Tamara Alves has a particular way of working and looking at the world - it's similar to how she talks. There's passion there, restrained, almost melancholic, but a passion that prizes an aspect of human nature we've all too readily forgotten - that of the animal within us and the risks involved with losing touch with it.
In her latest exhibition at Lisbon's Underdogs Gallery, titled When the Rest of the World Has Gone to Sleep, Alves seems less content with speaking in hushed tones or with any kind of formal restraint. Capturing the essence of her mindset, as well as the artistic direction of her latest show, the official communication reads:
"…starving hysterical naked…Repeating over and over this line from the poem “Howl” by Allen Ginsberg in her mind while she works, like some sort of mantra, Tamara Alves has been weaving a narrative that celebrates in a raw, poetic way the primeval vitality of strong sensations, of an animal becoming, of brute passion, as opposed to rational
The statement then goes on to add that the overarching narrative comes from the 'idea that our instincts are what defines us.' It seems that, given more scope and scale than a wall (Alves' usual medium being murals on walls) she has better been able to examine a concept and allow it to embody her working process and evolving vision of the animal within us that makes us all human.
It's not only what the artist is saying, but how she's choosing to say it - the wildness symbolised by the recurring animal motifs, and now full realised as a conceptual driver for this exhibition arrive as a manifestation of some sort of chaos. Our own world is, in many ways, a battle against the natural order and it is, in turn, our way of imparting order onto it.
Alves bucks the continuity often favoured by artists in their shows by working in various mediums - the overwhelming sense coming across that there was no rhyme, nor reason, yet a poetry of disorder running throughout her approach. Wild didn't just occur in the finished product, but in the whole process of creating it.
There is acrylic on canvas, watercolours and sketches with coloured pencils featuring in amongst the repertoire of the visually compelling and visceral narrative being woven by the Portuguese artist, featuring themes that are steeped in her own language as well as ones with deep symbolic meaning.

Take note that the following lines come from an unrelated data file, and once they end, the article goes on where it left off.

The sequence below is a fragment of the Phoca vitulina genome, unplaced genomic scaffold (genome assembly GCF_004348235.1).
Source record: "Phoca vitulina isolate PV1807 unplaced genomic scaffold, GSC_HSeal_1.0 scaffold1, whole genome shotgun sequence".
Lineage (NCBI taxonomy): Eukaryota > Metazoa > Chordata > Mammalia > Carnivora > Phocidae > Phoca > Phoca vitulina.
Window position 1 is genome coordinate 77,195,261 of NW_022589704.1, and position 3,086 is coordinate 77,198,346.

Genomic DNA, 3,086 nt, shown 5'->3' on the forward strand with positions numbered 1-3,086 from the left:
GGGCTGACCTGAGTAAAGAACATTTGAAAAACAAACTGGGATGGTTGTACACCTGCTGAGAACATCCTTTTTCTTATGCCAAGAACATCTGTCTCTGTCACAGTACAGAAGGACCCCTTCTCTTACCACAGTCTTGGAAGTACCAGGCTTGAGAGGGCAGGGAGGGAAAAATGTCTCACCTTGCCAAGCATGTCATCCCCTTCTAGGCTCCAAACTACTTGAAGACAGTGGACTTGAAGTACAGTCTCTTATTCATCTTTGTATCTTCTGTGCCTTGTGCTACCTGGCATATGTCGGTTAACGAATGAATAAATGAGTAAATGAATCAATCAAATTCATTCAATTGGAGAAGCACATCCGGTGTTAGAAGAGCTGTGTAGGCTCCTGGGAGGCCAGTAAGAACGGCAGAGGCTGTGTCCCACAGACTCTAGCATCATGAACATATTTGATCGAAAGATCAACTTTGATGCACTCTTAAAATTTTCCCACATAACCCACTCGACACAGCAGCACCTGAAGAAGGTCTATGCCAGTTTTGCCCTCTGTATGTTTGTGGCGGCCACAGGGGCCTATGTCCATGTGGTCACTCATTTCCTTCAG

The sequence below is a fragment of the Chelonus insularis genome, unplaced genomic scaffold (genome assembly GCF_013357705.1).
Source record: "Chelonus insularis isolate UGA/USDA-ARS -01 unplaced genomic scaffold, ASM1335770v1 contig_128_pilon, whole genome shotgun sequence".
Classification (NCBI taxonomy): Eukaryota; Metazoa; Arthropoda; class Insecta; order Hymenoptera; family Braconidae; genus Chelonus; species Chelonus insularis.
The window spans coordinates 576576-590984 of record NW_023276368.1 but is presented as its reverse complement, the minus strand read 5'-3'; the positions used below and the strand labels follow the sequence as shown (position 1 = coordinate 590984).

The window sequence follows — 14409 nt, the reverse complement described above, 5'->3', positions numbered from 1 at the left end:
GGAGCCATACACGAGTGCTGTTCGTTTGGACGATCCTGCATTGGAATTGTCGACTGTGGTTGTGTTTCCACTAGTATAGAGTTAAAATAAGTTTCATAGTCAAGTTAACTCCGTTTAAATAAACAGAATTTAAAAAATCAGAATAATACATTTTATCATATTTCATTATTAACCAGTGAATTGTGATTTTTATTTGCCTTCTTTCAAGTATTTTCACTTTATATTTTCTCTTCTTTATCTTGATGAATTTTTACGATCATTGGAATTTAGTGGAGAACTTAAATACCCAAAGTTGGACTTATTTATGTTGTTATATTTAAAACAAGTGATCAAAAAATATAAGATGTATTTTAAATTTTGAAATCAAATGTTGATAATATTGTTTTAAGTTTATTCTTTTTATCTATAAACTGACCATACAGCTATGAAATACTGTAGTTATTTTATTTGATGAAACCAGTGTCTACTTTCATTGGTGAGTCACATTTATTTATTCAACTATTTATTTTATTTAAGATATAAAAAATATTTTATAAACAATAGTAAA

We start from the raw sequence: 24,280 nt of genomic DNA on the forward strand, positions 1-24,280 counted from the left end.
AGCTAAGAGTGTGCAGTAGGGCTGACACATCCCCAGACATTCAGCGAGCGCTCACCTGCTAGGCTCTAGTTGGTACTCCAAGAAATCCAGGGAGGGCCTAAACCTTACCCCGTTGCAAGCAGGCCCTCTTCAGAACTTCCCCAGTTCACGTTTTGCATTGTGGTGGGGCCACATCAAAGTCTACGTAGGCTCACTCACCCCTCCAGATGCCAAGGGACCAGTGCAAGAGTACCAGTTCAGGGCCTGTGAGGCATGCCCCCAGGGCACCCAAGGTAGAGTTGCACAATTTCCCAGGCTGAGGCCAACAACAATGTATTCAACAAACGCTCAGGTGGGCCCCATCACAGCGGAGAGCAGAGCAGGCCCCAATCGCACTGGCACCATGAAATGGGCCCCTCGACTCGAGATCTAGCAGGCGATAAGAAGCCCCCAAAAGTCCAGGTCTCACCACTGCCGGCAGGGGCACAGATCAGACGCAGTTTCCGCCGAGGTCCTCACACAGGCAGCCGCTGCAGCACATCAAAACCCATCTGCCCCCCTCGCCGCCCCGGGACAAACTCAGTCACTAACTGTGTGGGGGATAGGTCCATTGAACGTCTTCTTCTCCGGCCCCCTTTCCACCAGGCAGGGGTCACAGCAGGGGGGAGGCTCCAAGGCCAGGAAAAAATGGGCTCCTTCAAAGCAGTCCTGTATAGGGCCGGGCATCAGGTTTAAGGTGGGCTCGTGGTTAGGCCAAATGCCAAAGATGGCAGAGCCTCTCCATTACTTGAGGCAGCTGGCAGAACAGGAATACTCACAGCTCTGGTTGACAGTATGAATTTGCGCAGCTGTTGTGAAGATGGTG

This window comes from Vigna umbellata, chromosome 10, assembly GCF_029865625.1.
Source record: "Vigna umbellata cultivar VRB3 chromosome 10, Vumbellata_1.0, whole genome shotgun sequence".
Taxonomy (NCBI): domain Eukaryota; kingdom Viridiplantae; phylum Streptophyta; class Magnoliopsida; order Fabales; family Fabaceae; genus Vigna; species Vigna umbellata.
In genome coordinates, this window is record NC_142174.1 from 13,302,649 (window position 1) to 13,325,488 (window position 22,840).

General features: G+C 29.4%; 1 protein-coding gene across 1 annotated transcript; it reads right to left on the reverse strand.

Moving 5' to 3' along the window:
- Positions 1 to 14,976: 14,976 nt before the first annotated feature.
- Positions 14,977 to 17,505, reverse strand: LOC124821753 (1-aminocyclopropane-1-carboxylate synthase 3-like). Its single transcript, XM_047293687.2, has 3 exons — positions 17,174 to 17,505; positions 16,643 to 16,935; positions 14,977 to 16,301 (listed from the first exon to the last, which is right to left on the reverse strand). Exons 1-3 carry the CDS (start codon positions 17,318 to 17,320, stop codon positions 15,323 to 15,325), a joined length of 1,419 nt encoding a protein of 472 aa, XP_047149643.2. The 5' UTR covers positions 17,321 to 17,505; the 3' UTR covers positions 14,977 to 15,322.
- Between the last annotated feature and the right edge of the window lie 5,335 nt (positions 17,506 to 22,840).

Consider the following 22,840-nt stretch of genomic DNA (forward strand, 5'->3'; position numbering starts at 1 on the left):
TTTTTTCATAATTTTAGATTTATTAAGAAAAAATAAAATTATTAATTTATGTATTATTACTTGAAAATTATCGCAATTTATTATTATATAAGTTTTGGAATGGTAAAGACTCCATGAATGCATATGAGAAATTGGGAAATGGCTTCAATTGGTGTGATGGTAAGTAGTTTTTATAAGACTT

Besides the animal as a theme, we also have the night - imbued with the fear and ferocity of the possibility of ambush, of attack, yet the freedom of late drives, the ecstatic joy of campside fires and revelry. Alves herself tells her own story in a similarly poetic manner when contemplating what the show means to her:
"The story I want to tell starts with the night…The city lights fall and everyone returns home. The
We need the noise of the night… need to contemplate the full moon, to get into the car and accelerate… The blood flows down my hands and our warm bodies shine together in the dark. Once we have nothing else to burn we’ll carry the fire within us. Take a deep breath. Give me your hand and call the wolves… They eat the rest."
This is a different Alves, one that has been given the freedom to realise what appears as a culmination of visions and ideas - composites of her own personal and artistic history deftly sewn together in a new way, emboldened by the new set of confines she has been given.
Underlining everything, every stroke, sentence and statement is that of love. It isn't about animals as wild and angry, but as wild and passionate. Her voice is of hope but also concern. How long can we subdue this side of ourselves until it is completely gone? What will be left of love if we forget the animal that resides within us all?
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